A California man targeted in a North Carolina alienation of affections case will get a new trial under an N.C. Court of Appeals ruling this week that threw out a $600,000 judgment against him. The reason: Court officials were one digit off in his five-digit San Juan Capistrano, Calif., street address, so he received only three days advance notice of his trial held in Guilford County. Keith Black, who represented the defendant in the case, said it was the only possible just outcome, seeing as his client didn't have enough notice to attend his own trial.Read More »
The long-established "coming and going rule" was the center of Tuesday's Court of Appeals ruling denying workers' comp benefits to a woman who slipped on black ice three steps away from the door of her employers' building just as she was preparing to unlock it. But a five-page dissent making the argument for a less narrow interpretation of the rule will likely bring the issue before the N.C. Supreme Court. Charlotte attorney Jason McConnell (pictured), who represented the employer and its insurance carrier in the claimant's appeal from the N.C. Industrial Commission, said he was pleased with the ruling.Read More »
Ten years ago, North Carolina's criminal justice system was in the Dark Ages. Today, it's seen the light. That's according to Raleigh defense attorney Joe Cheshire V, who still applauds the General Assembly for establishing an office to oversee the legal representation of the state's poorest defendants in 2000. The Office of Indigent Defense Services was created to fix "a criminal justice system that had absolutely no structure," said Cheshire, who served on the study group that recommended the agency's creation and is now IDS Commission chair.Read More »
They lined up in the early-morning heat outside the Jim Graham building and the Exposition Center at the state fairgrounds, some with laptops, some empty-handed, all with an it's-now-or-never look on their faces. With two days of the bar exam ahead of them and three years of law school behind them, the applicants were facing the last hurdle in their quest to become North Carolina attorneys.
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By PAUL THARP, Staff Writer email@example.com The Court of Appeals has remanded a property-owner’s case to the Industrial Commission for entry of an award of $117,244, plus $13,034 in litigation costs in a dispute over a Montgomery County building permit. It ...
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PINEHURST (NCLW) – Various Bar committees summarized actions undertaken during their meetings over the preceding three days when the N.C. State Bar Council met on July 23 in Pinehurst. Speakers included IOLTA executive director Evelyn Pursley, who reported a continuing ...Read More »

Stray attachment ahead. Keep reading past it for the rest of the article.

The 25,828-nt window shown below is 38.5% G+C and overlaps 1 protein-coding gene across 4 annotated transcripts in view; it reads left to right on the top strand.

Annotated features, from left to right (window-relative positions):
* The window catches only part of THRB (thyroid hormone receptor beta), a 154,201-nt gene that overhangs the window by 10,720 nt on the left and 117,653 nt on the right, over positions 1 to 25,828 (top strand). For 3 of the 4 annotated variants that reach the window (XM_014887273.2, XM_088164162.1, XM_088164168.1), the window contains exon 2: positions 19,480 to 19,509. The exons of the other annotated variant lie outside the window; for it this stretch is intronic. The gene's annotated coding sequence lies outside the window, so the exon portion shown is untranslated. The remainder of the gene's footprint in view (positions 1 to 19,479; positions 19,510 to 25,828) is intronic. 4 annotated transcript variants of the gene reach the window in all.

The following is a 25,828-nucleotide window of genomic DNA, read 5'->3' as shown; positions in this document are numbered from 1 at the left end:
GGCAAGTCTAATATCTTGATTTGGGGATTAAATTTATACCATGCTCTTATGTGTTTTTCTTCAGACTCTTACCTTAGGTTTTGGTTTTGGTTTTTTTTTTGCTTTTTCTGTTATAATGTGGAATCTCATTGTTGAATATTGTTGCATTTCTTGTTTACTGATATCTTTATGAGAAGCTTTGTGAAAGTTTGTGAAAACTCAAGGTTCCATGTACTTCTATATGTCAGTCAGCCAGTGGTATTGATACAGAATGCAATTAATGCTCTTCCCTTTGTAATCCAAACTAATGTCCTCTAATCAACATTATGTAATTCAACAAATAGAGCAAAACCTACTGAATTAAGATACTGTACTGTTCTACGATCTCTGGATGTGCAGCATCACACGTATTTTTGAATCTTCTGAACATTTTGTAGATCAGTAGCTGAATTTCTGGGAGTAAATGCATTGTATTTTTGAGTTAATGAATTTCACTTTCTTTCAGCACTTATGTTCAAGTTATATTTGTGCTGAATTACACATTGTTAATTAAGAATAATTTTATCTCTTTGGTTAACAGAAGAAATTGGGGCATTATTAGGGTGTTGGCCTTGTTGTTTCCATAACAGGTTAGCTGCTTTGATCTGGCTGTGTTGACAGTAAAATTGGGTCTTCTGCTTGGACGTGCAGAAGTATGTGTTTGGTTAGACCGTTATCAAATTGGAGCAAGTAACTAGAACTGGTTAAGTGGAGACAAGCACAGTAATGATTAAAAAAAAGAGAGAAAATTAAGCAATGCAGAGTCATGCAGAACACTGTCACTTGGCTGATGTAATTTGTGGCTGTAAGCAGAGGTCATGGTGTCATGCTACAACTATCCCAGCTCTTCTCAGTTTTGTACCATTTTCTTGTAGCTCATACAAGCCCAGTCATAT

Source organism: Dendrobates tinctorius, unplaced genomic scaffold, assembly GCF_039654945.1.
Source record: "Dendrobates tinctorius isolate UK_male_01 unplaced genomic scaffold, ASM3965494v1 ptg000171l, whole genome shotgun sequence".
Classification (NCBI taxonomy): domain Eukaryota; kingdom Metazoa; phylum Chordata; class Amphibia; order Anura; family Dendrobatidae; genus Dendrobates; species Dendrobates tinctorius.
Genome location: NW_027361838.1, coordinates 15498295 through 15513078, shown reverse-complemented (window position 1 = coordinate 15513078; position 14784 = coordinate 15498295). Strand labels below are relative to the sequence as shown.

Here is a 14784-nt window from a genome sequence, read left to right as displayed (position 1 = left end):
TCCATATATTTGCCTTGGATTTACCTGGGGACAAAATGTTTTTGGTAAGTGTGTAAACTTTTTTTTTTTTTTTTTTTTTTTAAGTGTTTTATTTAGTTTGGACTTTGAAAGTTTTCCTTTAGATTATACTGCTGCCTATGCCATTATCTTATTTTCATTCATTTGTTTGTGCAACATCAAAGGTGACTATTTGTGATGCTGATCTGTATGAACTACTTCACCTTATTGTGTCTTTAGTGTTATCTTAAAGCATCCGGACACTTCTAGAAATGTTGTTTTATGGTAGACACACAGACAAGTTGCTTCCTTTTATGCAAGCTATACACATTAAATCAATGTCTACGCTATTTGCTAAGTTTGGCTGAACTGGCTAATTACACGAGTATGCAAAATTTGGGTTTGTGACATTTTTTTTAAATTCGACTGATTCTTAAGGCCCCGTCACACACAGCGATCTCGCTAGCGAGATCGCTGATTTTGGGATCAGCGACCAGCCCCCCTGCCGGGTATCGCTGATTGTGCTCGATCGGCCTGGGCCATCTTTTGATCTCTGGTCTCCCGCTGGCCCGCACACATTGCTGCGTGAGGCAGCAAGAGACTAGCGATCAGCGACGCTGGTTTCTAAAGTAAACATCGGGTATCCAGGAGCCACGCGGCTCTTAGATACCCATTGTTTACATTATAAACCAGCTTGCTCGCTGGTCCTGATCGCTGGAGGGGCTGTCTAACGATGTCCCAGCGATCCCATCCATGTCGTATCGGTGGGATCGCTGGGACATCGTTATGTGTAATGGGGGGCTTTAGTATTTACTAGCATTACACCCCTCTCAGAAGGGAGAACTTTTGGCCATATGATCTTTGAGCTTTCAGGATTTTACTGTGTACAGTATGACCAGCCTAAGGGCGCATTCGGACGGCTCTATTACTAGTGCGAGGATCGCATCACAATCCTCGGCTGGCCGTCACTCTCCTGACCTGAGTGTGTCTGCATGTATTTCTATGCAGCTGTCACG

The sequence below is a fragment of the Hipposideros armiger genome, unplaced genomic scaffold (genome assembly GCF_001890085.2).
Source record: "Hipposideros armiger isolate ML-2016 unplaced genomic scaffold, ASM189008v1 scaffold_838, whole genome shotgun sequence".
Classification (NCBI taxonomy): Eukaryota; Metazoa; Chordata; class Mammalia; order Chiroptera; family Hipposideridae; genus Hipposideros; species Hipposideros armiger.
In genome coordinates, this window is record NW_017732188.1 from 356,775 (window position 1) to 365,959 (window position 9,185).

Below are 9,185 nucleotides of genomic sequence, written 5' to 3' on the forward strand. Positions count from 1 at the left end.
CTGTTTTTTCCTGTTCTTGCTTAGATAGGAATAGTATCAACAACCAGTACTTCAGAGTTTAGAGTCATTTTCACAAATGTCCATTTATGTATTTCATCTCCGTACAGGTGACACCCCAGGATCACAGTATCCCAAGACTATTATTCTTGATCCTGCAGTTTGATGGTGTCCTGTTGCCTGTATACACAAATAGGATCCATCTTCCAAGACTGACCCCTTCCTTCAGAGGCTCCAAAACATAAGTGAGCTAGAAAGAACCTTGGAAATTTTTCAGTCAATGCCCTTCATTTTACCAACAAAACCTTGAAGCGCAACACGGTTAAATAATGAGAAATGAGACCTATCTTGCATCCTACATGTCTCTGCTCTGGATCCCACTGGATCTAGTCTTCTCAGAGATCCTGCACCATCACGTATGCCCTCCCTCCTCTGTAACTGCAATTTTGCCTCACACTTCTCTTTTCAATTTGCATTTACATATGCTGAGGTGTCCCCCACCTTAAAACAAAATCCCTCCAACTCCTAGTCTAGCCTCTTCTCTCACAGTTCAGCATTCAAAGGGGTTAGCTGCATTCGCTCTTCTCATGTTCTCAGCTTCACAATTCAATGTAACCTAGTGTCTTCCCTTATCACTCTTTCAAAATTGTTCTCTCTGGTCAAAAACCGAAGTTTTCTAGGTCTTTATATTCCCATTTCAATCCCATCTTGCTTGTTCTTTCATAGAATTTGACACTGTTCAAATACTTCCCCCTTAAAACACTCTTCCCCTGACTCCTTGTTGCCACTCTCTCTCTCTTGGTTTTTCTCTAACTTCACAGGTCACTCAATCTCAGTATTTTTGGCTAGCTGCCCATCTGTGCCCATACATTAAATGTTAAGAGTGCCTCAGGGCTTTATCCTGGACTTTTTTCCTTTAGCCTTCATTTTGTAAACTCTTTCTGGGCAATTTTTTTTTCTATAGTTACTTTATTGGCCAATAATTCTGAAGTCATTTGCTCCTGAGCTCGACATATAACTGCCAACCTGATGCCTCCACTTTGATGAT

Concerns over a proposal to add controversial nondiscrimination language to the preamble of the Rules of Professional Conduct occupied the State Bar's Ethics Committee at its recent quarterly meeting in Pinehurst. Michael Robinson (pictured) sought to clarify that the language would be merely aspirational.Read More »
As hundreds of would-be attorneys gathered on the state fairgrounds in Raleigh to take the exam earlier this week, a new concept in grading essay questions was about to be used for the first time in North Carolina. It's called "team grading" and it will reduce the time it takes to grade the exams, allowing the N.C. Board of Law Examiners to stick to a two-week grading period instead of having to spill over into a third week.Read More »
The Ethics Committee of the State Bar considered a controversial amendment to the preamble to the Rules of Professional Conduct at its quarterly meeting late last week in Pinehurst. The original amended language provided that a lawyer, "[w]hile employed in a professional capacity ... should avoid knowingly manifesting through word or deed or bias or prejudice based upon a person's race, gender, national origin, religion, age, disability, sexual orientation, marital status or other protected status or personal characteristic." Alice Mine (pictured) serves as ethics counsel for the State Bar. [...]Read More »
A Mecklenburg County assistant district attorney says he was terminated because he gave an interview to Charlotte's FOX affiliate. The attorney, Sean P. Smith, is a candidate for the district court seat held since 2009 by Gov. Bev Perdue appointee Tyyawdi M. Hands. Smith said that in the Mecklenburg district attorney's office, "You don't talk about certain things." He gave the interview on July 9 as part of his judicial campaign.Read More »